Judging the the results of my ongoing survey, many freelance writers struggle to have enough income.
If that’s you, know you’re not alone.
In my experience, writers who struggle to have enough income fall largely into two camps.
The first are experienced writers who are having what they know is a temporary setback.
The second are writers who are fairly new at the game and have no idea if the poor income is temporary or not.
Savings and marketing can solve the first problem
The experienced writer most likely recognizes that they should have been doing more marketing and saving more money. Oh, there can be variations on this theme, but it usually breaks down to the discipline of both.
More marketing is always in order it seems, even though many of us wish it would go away. Paying attention the marketing you’re doing and the results you’re getting will help you avoid much of the ups and downs in freelance writing income.
Saving is the same. Making a practice of putting ten percent or more of everything in a savings account to tide you over lean times not only saves the day but makes you a better negotiator.
Where are you really in your writing career?
If you’re a newish writer, the above approach may work, but the chances are you need to do more evaluation of exactly where you actually are in your writing career. Getting super honest with yourself about your struggle to have enough income from your writing might cause you to ask questions like:
Am I really (or was I really) ready to quit the steady income of a regular job and start a freelance writing business? There’s no harm in realizing you bit off more than you can chew and getting a regular job with the idea of going freelance later. Stepping into full time freelance writing isn’t the best path for everyone.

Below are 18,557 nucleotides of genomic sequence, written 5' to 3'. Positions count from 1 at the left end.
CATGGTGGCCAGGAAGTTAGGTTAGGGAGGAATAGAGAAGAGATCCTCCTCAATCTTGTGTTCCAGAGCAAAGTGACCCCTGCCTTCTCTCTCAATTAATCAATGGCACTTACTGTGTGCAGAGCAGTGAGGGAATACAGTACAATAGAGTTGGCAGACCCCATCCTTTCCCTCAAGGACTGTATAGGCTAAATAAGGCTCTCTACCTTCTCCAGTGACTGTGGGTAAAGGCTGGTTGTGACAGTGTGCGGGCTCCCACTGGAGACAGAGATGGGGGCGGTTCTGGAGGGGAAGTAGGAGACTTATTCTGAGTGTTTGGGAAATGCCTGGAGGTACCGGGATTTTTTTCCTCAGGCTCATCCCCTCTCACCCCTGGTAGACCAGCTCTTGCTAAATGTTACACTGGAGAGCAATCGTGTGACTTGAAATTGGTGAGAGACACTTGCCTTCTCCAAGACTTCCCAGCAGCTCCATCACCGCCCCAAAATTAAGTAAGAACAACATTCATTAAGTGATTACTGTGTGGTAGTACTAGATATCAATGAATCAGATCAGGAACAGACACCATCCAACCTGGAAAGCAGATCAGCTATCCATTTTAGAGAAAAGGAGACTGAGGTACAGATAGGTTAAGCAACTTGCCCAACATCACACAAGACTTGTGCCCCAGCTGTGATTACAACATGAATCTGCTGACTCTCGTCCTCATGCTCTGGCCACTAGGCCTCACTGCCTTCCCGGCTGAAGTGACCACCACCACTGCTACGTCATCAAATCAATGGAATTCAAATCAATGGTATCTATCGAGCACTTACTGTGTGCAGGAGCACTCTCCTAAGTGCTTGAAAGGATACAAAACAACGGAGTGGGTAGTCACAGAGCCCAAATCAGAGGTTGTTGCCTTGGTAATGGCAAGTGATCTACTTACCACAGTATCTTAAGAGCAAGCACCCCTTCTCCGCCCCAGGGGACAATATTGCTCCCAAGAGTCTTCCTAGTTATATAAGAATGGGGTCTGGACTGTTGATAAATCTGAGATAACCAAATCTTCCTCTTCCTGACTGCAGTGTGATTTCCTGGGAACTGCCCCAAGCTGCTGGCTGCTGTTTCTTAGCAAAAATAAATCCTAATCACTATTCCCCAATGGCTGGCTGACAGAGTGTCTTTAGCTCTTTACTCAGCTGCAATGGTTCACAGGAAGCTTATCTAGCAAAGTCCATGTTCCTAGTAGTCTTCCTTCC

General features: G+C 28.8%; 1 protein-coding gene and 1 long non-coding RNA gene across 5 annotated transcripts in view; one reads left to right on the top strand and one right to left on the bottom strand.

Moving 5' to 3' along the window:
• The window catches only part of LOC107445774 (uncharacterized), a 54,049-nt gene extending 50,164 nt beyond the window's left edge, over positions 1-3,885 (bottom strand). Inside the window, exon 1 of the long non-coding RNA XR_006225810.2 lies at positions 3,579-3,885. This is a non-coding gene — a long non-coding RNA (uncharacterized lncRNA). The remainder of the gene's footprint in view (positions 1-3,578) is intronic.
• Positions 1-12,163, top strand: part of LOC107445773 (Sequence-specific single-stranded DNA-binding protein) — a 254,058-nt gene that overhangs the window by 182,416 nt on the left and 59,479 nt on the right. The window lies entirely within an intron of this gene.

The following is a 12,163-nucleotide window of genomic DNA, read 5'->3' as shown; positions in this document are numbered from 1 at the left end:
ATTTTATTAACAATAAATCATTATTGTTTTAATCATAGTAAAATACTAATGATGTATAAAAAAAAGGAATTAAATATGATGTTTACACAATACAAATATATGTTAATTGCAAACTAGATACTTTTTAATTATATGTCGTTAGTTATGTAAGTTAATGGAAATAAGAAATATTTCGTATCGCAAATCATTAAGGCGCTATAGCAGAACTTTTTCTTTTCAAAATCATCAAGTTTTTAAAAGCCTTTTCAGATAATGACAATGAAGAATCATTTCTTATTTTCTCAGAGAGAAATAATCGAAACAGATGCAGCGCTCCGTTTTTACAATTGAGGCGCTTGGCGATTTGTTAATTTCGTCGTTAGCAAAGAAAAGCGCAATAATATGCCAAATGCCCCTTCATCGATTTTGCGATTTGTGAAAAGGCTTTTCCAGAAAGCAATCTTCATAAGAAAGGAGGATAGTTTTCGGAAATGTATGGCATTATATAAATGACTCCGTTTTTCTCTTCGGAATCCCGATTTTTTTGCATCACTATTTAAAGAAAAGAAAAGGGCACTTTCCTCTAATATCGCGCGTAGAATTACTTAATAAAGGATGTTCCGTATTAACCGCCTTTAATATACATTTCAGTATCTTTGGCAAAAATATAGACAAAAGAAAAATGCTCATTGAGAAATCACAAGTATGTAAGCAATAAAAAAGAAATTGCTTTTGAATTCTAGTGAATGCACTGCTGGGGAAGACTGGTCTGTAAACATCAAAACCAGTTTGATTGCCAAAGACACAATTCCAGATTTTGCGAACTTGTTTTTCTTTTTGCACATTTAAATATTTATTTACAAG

Have I treated my freelance writing like the business it is? If so, you wouldn’t be the first to realize that freelance writers are in business for themselves. That means everything from bookkeeping to marketing. It may not be too late to get the business side of your writing in order. Or, it may make sense to get a part time job or find some other funding source while you get the business side working.
Am I able to set fees and talk about money with clients in an easy manner? If you haven’t learned to talk with potential clients about how much you’ll charge them and be comfortable with that conversation, it’s worth learning. The article, It’s okay to talk about money may help.
Is my writing good enough? Do you have some reason to suspect you’re a decent writer? Did you get good grades in school writing? If English isn’t your first language and you want to write for the English speaking market, don’t be surprised if you have to work on your writing extra hard. Writing classes at your community college or a local university might be just what you need.
The struggle to have enough income from your writing is anything but fun no matter where you are in your career. My hunch is if you get quiet and go deep inside you’ll soon know if you should keep at freelance writing or change your approach.
Write well and often,